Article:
Policy Distance and Parliamentary Government
Legislative Studies Quarterly XXIII:319-45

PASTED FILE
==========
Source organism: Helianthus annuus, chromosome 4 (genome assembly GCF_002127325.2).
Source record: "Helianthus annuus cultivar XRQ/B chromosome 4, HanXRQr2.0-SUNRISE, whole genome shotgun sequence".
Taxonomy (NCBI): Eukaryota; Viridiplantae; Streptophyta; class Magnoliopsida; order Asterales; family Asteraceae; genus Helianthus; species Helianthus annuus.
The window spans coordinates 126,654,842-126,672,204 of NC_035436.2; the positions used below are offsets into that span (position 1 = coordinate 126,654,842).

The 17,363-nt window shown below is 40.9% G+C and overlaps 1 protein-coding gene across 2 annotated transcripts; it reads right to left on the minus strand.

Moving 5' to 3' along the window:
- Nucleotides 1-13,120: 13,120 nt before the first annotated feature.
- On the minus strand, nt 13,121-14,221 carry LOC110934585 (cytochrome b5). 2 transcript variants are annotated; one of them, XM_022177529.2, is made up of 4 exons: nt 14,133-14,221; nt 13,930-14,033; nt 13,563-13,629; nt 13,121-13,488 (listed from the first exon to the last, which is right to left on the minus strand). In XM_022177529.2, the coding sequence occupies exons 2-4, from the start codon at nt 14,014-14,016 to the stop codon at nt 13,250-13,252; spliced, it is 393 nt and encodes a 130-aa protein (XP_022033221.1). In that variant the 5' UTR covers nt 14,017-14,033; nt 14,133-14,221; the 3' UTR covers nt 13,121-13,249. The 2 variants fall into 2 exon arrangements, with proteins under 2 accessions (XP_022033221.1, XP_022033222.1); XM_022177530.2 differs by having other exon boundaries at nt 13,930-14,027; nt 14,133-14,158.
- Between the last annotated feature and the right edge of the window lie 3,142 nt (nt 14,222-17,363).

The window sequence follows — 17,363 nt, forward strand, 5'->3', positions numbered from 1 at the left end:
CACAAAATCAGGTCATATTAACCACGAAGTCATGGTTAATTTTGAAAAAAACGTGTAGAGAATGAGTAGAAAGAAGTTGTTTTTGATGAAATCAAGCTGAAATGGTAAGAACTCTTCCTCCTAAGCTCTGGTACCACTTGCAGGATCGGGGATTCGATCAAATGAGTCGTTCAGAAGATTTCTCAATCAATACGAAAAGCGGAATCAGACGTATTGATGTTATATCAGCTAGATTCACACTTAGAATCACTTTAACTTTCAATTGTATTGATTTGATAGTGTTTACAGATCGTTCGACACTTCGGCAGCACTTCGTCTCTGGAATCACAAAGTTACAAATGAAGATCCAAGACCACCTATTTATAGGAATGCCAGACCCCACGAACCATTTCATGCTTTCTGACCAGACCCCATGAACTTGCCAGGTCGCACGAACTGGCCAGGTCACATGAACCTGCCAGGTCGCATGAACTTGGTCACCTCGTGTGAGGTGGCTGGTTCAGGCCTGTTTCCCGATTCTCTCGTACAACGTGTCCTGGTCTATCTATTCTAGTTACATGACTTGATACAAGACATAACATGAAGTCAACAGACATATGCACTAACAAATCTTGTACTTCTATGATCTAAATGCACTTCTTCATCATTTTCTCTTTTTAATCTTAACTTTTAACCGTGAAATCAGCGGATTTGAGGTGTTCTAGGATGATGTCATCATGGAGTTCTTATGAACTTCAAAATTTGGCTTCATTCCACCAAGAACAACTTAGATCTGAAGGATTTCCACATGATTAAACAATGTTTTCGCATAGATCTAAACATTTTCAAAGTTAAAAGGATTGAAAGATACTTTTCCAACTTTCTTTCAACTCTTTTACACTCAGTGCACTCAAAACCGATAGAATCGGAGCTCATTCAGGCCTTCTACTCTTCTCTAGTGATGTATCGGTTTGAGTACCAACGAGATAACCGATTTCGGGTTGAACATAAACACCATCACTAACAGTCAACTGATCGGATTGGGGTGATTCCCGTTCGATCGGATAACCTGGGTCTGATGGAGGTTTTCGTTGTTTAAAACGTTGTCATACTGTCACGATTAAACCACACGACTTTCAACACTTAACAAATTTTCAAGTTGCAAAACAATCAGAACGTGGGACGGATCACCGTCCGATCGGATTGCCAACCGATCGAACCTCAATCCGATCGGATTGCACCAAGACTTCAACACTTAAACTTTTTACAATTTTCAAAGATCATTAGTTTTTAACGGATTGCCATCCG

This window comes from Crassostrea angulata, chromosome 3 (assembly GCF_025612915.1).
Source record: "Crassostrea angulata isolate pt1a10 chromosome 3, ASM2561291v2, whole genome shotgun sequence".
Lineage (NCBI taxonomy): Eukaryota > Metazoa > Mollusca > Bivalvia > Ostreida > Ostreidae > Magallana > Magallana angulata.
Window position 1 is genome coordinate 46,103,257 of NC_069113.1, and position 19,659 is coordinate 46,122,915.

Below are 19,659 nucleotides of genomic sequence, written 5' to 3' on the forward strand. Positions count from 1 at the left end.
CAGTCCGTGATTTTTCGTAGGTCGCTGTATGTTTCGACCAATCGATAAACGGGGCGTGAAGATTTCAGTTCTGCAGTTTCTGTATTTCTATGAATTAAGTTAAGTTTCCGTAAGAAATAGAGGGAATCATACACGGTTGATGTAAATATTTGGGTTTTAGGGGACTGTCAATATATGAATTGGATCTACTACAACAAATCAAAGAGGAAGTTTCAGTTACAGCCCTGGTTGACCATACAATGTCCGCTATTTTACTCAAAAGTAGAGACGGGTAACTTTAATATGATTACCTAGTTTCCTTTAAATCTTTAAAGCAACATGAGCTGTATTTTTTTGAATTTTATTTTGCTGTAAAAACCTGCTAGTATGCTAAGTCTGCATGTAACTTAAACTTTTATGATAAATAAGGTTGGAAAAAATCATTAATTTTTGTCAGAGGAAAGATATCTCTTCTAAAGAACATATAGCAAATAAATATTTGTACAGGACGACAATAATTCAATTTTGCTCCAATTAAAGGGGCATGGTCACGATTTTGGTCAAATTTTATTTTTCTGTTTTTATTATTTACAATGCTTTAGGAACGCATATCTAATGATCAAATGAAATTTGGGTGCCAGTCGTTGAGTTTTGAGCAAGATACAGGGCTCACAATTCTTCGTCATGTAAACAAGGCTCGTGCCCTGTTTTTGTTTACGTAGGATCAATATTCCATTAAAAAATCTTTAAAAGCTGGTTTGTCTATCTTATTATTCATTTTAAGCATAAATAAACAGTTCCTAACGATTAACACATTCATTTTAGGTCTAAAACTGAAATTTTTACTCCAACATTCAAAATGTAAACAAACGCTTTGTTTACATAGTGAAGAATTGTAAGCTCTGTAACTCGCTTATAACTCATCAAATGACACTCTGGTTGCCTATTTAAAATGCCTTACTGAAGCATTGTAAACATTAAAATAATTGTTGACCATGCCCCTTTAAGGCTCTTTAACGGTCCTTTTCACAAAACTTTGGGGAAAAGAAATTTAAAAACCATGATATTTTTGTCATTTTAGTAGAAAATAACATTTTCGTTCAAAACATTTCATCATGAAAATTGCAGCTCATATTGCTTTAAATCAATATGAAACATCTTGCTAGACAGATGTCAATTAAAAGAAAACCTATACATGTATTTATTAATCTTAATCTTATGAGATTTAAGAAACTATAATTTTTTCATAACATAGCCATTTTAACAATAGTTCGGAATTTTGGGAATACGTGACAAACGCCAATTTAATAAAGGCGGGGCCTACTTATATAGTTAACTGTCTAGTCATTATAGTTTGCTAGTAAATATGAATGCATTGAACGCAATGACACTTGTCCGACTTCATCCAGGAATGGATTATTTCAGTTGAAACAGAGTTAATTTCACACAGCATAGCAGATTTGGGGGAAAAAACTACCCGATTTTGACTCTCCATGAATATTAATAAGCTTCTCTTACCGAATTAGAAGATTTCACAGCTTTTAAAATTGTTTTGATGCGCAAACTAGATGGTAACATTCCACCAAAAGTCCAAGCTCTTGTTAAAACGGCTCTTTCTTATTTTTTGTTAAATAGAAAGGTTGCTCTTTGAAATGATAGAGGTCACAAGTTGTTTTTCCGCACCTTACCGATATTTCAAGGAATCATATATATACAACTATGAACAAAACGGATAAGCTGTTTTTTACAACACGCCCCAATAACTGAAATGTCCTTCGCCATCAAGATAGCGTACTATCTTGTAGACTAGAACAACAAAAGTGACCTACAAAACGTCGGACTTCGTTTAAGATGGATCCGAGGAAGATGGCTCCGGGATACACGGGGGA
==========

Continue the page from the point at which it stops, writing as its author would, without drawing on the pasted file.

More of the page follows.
The policy-distance assumption stipulates that a party's incentive to join a parliamentary coalition government decreases with the distance between its policies and those of the government. Based on this assumption, recent formal work has posited a connection between the size and relative ideological centrality of the formateur party and the formation of smaller, especially minority, governments. Under these models, policy distance affects government composition in two ways: by influencing how large the government will be, and by influencing which parties will participate in it. This paper tests for these effects at both the government and party levels, using data sets covering West European parliamentary democracies in the 1945-89 era and incorporating two different measures of ideological positions. The findings support both effects, and in addition, show that the emergence of external support parties is influenced by considerations of policy distance. Although the formal models are not wholly sustained, the evidence strongly indicates that policy distance is critical to parliamentary government.

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